March 20, 2009

Daredevil is a fictional character, an American comic book superhero that starred in popular comics from Lev Gleason Publications during the 1930s-1940s period historians and fans call the Golden Age of comic books. The character is a separate and unrelated entity from Marvel Comics' Daredevil. Although the original Daredevil ceased to appear in original stories by the end of the decade, the character nonetheless had an enduring impact on generations of comics creators influenced by the gritty, anything-goes storytelling[citation needed] of its most prominent writer-artist, Charles Biro.

Lev Gleason Publications This original Daredevil was created by Jack Binder for an eight-page backup feature in Lev Gleason Publications' Silver Streak #6 (Sept. 1940). Editor Jack Cole, who would create the classic Plastic Man a year later, revamped the character in the next issue and pitted him against Silver Streak's lead character, the villainous Claw, for a five-issue battle that made Daredevil a star. The final installment was written by Don Rico, who would write the character through Silver Streak #17 (Dec. 1941).

Daredevil Battles Hitler (July 1941), the premiere issue of Daredevil Comics. Art by Charles Biro and Bob Wood.By this time, publisher Lev Gleason had already launched Daredevil's own comic with Daredevil Battles Hitler #1 (July 1941), in which Daredevil and other Silver Streak heroes fought Der Fuehrer. As with Captain America #1 (March 1941), in which Hitler gets an ignominious sock in the jaw, the comic anticipated U.S. involvement in World War II. It was written and partially drawn by Charles Biro, who continued on the book when its title changed to Daredevil Comics with issue #2, and who in his 16-year run would make the character one of the most acclaimed of the Golden Age. Biro rewrote Daredevil's origin in #18 (August 1943), now depicting Daredevil's real identity, Bart Hill as having been raised by aborigines in the Australian Outback.

Biro introduced popular supporting characters the Little Wise Guys in Daredevil #13 (Oct. 1942). A "kid gang" similar to DC Comics' Newsboy Legion and many others, the group consisted of Curly, Jocko, Peewee, Scarecrow and Meatball the last of whom, with remarkable daring, was killed two issues later. By the late 1940s, with superheroes going out of fashion, the Little Wise Guys took center stage, edging out Daredevil altogether with issue #70 (Jan. 1950). The series lasted through #134 (Sept. 1956).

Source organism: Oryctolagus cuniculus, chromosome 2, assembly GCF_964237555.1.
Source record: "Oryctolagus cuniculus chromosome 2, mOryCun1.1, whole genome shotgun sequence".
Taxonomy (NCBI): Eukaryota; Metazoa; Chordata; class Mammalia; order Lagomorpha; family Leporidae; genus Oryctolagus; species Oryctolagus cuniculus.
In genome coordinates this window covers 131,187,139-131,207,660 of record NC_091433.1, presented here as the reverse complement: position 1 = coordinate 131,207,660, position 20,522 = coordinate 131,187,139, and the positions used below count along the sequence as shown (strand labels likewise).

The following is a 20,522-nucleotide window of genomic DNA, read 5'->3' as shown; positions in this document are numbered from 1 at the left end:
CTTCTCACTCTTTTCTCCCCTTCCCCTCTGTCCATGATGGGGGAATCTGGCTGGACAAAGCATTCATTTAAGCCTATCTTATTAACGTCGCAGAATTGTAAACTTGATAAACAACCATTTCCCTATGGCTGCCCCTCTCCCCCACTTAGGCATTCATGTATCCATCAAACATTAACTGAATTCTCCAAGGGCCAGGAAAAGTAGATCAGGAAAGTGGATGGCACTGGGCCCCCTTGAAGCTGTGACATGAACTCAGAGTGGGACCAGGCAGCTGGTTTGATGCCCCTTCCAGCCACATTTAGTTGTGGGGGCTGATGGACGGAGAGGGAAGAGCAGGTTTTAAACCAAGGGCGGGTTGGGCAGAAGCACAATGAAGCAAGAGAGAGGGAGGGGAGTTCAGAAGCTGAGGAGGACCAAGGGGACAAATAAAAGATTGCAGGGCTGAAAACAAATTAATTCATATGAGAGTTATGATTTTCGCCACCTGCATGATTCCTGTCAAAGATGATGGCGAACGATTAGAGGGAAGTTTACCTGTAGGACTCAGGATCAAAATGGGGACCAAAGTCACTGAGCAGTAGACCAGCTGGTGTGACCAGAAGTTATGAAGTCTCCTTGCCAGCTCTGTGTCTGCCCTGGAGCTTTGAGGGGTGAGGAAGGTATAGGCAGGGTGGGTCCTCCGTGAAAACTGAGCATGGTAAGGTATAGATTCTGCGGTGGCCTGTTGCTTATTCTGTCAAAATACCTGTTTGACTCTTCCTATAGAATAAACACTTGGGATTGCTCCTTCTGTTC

Other publishers In the late 1980s, AC Comics revived Daredevil as part of that publisher's superhero universe. Renamed Reddevil,[1][2] he appeared as a guest character in Femforce #45 & #50[3][4] before starring in the one-shot title Reddevil #1 (1991).[5]

Daredevil is one of several public domain Golden Age characters set to appear in Image Comics' Next Issue Project spearheaded by Image's publisher Erik Larsen.

A variation on Daredevil appeared in the comic-book series Project Superpowers, by writer Jim Krueger and artist Alex Ross.[6] In this series, he's billed as The Death-Defying 'Devil.[7] In 2008, Dynamite Entertainment spun off a solo miniseries for the character, written by Joe Casey with art by Edgar Salazar.[8] In this series, someone from 'Devil's past wearing a green version of 'Devil's costume and calling himself "Dragon" believes that the returned hero is an impostor, and is determined to expose him.

Daredevil also appears in Legends of the Golden Age, an anthology featuring prose tales of Daredevil and the Black Terror. Barry Reese contributed one of the stories in this anthology, which was released in January, 2009 by Wild Cat Books.

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